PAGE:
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This is basically how the game’s Free Fish mode plays out, and while the controls aren’t bad by any means – you can use the 3DS’s buttons or the touch screen to play – the gameplay does get repetitive pretty fast; for all the variety it offers, there’s very little cohesion between the gameplay elements. It can at times feel like someone is standing nearby, throwing you some new game to play every time a new thing happens, and it’s pretty jarring. There’s no sense of accomplishment once you figure the game’s controls out, though – it’s more like a barrier for entry than an element to master, so it comes down to the game’s different play modes to keep you engaged. It’s also no contest that the Wii version in the series has the best controls – the WiiMote’s motion controls make the game much more immersive, but Big John could only do so much with the 3DS platform.

However, Big John Games placed a surprising sense of progression into the game, as you’ll need different types of lures to catch different types of fish, and you’ll unlock additional lures by completing certain challenges in the game, such as catching a certain number of fish or an especially large fish from one breed. It’s actually a nice way to promote replay value, and it’s a good addition to the game. You’ll also need to complete a specific challenge to unlock the game’s tournament mode, so if nothing else, Big John made sure to set some goal for players to reach for.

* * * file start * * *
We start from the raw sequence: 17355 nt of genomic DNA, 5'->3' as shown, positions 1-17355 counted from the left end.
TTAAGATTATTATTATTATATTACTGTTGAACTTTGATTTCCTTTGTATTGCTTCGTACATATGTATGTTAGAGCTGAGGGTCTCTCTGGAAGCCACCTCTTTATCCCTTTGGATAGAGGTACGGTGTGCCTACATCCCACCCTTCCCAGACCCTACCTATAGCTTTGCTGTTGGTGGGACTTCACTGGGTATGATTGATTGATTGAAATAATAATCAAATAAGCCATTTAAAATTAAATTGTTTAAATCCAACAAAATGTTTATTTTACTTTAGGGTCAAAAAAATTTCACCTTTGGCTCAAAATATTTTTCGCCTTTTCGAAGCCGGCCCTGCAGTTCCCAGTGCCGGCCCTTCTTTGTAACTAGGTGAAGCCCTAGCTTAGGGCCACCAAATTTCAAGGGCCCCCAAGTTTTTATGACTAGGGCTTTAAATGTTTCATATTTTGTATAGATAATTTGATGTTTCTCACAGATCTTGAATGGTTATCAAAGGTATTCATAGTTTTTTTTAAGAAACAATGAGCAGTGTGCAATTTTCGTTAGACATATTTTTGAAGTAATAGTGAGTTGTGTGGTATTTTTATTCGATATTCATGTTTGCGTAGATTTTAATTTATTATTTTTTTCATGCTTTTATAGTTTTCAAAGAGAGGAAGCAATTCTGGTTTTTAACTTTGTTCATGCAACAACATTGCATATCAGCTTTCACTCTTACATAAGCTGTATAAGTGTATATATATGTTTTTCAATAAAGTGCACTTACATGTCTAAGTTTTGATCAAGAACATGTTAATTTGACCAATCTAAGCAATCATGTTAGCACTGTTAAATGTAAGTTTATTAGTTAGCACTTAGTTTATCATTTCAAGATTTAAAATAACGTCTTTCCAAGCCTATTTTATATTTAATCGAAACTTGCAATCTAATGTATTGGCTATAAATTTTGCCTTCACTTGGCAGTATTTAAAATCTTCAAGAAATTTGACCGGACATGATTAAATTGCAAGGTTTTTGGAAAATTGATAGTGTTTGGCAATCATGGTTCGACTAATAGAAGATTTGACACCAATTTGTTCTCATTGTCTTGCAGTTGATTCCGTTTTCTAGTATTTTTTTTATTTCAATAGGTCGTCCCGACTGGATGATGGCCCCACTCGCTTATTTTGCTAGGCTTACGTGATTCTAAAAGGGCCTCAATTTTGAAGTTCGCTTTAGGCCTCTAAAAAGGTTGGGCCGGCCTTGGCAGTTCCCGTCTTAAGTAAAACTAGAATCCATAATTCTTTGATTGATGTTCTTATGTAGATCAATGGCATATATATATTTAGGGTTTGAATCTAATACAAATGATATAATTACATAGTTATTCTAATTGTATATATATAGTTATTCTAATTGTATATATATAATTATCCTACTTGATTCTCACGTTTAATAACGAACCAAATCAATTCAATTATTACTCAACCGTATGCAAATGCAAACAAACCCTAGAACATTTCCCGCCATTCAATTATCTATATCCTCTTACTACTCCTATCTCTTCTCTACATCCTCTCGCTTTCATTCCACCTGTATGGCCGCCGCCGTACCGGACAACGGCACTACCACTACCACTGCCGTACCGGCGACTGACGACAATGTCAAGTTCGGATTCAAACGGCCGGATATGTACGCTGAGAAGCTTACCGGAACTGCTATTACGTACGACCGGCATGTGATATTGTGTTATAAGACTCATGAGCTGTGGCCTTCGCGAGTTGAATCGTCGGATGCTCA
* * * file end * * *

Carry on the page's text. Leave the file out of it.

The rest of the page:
Big Bass Arcade includes several gameplay modes to keep you busy with, aside from the previously-mentioned Free Fish mode, which allows you to fish for as long as you want with no restrictions. The game includes three challenge modes, requiring you to fish under certain conditions. No Limit has you catching as many fish as you can within the time limit, Bass Only will only credit you for any Bass that you catch, and Catch ‘Em All – coincidentally sharing Pokemon’s motto – similarly has you trying to catch every type of fish present in the stage, and while Red could take his sweet time, you only have 10 minutes to accomplish the feat. Catching 20 lbs. Of Bass in the Bass Only challenge will unlock the game’s Tournament mode, which sees you trying to score higher than your AI opponents by catching bigger and more uncommon fish. Each of these modes puts a spin on the game, but it boils down to the same simple gameplay concepts in each one, so the variety present is minuscule at best.

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It’s also worth noting that the game’s tutorial would be better described as a brief, in-your-face instruction manual. Rather than introducing gameplay elements to you at a slow, comfortable pace, the tutorial throws every single control at you one after another with no chance to test it until you’ve read through the whole thing. Given how simple the game is, it’s not even like the tutorial does much for the player, but the format it’s present with serves to confuse rather than teach. It’s still worth a quick look to acclimate yourself with the controls, but aside from that, it leaves a lot to be desired.